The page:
One year ago this week, the Honduran military expelled President Manuel Zelaya from the country. The coup immediately prompted domestic tumult and international condemnation. With elections in November, however, the Honduran political establishment and the Obama administration banked on the country moving beyond the coup domestically and normalizing relations with the world. But theirs were rose-colored glasses; a coup’s effects are not so easily undone.
Honduras is now struggling with the long-term damage that coups inflict on the rule of law and the enduring costs of international isolation. Even after de facto President Roberto Micheletti ceded power to Porfirio Lobo following an election, insecurity and impunity reign domestically, and most of Latin America continues to isolate the country. The battle for international legitimacy remains President Lobo’s principal concern, and has also brought issues onto the domestic agenda that put Lobo at loggerheads with powerful supporters of last year’s coup.
Many on the Right claim that, by ousting Zelaya, the political establishment was responding legitimately to an over-reaching president. And, indeed, in the first half of 2009, Zelaya flouted court rulings that deemed unconstitutional a referendum that would pave the way for a constituent assembly. At one stage, Zelaya and his supporters seized referendum ballots held by the military under Supreme Electoral Tribunal orders.
The Honduran government has officially announced the launch of a truth commission to investigate the military overthrow last year of then-President Manuel Zelaya. The commission includes Guatemalan former vice president Eduardo Stein, Canadian diplomat Michael Kergin, and Julieta Castellanos, head of the National Autonomous University of Honduras, and was a key campaign promise of current President Porfirio Lobo.
The government’s hope is that the commission will help restore the country's international standing and allow it to move beyond last year’s events. President Lobo says the commission, "exemplifies our resolve to heal wounds, learn from our mistakes and build together the future of this country."
There is support for the initiative at the UN and U.S. Assistant Secretary of State for Western Hemisphere Affairs, Arturo Valenzuela, said in El Salvador today that Lobo's government had now taken the "necessary steps" to return to the international community. Critics contend the commissions findings will be biased and will not report abuses committed by government troops during and after the coup.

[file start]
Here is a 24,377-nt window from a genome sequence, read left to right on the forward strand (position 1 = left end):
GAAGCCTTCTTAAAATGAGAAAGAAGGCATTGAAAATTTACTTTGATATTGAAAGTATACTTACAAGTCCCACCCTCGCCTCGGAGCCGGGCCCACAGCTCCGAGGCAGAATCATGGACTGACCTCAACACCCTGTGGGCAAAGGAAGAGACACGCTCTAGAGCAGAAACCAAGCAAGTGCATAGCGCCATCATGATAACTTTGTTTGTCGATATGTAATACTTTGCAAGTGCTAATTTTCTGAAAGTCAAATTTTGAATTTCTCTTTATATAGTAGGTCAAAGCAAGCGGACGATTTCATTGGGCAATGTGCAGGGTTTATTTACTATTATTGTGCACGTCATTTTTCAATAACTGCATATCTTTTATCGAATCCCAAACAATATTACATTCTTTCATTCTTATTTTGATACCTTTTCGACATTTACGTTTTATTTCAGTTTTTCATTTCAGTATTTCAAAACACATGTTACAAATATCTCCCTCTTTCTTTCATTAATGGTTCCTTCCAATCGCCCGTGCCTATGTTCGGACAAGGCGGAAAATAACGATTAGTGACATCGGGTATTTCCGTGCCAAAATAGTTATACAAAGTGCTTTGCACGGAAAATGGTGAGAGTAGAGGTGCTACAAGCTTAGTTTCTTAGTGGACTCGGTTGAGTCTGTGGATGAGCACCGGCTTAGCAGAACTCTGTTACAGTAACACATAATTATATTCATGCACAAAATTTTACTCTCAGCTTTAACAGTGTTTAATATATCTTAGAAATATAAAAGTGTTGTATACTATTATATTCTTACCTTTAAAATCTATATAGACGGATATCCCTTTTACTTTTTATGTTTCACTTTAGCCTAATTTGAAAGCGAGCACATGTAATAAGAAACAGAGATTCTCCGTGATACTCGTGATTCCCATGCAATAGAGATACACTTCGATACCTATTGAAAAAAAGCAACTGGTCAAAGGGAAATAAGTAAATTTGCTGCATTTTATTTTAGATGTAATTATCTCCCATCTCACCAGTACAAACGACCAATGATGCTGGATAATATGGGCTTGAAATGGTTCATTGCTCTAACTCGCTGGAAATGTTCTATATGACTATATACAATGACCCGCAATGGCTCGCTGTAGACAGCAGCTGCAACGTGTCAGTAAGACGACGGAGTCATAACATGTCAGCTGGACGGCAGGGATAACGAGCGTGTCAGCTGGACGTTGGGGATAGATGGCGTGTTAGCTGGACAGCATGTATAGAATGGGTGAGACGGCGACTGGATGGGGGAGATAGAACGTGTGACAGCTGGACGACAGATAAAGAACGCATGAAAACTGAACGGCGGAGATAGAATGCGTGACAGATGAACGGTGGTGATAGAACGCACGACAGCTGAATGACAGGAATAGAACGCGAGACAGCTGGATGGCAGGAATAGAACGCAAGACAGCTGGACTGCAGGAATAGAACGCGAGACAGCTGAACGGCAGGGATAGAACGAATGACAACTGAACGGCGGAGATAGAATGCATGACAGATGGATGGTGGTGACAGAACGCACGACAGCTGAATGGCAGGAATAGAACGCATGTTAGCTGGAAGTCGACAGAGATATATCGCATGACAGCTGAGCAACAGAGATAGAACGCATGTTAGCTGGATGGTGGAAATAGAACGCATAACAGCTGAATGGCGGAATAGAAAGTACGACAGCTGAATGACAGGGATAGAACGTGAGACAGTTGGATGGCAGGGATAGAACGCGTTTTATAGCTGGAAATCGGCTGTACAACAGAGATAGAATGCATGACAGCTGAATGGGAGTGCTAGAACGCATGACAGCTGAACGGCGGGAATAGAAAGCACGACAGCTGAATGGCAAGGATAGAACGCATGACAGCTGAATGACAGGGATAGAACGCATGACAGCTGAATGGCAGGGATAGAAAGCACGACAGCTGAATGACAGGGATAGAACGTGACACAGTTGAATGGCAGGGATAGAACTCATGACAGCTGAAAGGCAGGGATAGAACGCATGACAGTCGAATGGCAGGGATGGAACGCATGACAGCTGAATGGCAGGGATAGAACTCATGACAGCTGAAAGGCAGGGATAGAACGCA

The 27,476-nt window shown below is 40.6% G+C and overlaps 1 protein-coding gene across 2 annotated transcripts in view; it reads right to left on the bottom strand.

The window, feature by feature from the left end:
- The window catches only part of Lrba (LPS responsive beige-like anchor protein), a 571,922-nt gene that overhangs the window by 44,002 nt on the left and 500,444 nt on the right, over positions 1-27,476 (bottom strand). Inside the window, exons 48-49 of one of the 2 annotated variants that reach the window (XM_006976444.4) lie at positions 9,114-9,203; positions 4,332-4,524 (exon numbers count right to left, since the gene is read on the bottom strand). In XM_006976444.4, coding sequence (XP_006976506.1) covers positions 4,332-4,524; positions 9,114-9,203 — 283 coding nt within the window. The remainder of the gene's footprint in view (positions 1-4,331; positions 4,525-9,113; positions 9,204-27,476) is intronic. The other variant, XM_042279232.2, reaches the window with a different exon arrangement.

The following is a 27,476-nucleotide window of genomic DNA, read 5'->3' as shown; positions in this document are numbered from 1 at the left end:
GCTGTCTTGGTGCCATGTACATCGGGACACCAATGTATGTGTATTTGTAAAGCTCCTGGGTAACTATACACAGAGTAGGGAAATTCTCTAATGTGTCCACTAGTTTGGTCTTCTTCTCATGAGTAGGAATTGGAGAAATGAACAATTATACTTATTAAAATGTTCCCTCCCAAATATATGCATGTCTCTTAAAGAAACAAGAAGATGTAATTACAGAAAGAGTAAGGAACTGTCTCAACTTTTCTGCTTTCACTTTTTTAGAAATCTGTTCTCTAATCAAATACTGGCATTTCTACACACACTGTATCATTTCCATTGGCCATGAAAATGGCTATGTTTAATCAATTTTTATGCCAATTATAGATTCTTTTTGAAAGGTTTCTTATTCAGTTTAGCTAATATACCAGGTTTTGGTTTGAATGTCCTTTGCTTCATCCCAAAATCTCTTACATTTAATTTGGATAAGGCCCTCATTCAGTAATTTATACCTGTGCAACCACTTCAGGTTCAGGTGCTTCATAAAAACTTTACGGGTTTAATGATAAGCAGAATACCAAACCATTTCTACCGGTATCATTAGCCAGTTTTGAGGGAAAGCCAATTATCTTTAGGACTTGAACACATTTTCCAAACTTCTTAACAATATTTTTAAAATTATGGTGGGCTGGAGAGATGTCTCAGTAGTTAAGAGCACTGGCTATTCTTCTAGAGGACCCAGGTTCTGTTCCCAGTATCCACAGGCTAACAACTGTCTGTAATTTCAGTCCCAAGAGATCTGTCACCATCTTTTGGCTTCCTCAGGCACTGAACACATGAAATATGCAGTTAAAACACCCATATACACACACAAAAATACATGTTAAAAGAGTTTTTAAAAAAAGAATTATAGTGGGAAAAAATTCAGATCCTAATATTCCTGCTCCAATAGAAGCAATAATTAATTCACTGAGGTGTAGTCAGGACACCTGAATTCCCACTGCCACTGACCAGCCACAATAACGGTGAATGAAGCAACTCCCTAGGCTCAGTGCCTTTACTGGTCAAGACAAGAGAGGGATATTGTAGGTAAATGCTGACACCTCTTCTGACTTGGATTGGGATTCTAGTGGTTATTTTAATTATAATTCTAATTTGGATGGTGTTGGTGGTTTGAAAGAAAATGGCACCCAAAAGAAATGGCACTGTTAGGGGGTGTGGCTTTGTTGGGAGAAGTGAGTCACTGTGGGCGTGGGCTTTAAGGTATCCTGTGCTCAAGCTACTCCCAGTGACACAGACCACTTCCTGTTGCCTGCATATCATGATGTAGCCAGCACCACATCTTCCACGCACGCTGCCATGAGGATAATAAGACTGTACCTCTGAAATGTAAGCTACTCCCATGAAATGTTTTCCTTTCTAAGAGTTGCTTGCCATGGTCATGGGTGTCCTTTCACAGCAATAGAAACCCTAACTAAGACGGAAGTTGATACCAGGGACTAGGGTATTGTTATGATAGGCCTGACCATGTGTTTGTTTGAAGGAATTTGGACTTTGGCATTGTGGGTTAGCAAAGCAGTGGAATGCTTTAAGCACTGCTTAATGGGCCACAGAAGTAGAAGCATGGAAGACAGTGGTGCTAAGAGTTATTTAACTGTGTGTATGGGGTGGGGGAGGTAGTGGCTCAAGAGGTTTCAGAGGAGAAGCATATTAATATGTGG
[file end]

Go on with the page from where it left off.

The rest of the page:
The commission will deliver its findings in 6 to 8 months, according to reports.
The Truth Commission mandated by last year’s Tegucigalpa / San José Accord now appears ready to get to work in Honduras, but controversy has already ensnared it. Supporters of last year’s coup are demanding that the government let sleeping dogs lie, while their opponents fear that the Commission will fail to deliver an honest account of the coup.
Meanwhile, the Commission already appears to be hedging on how much truth it will deliver, another troubling sign for a country where sunlight has never been in greater demand.
Signed on October 30, 2009, the Tegucigalpa / San José Accord once promised the end of Honduras’ political crisis. The Accord failed, however, because it did not stipulate a deadline for the congressional vote on Manuel Zelaya’s restitution, which ultimately led then-President Zelaya to pull his support. Meanwhile, de facto President Roberto Micheletti and key international players—including the U.S. government—clung to the Accord, claiming it was still in effect. Since President Porfirio Lobo took office in late January, he has maintained this line and worked tirelessly to restore international recognition to the Honduran government. The formation of the Truth Commission represents a crucial final step along this path, and the eight-month process stands ready to begin on May 4.
But Lobo’s government faces significant pressure from various sectors of Honduran society. Coup supporters have already said that they have no faith in the process, arguing that it is nothing more than a show for the international community. As has been true since last year’s coup, the Honduran Right continues to call for “national unity” and “consensus,” which in this case appears to mean a Truth Commission that does not rock the boat. Right-wing opponents have also lobbied to exclude human rights violations from the Commission’s purview, which have continued after Lobo took office.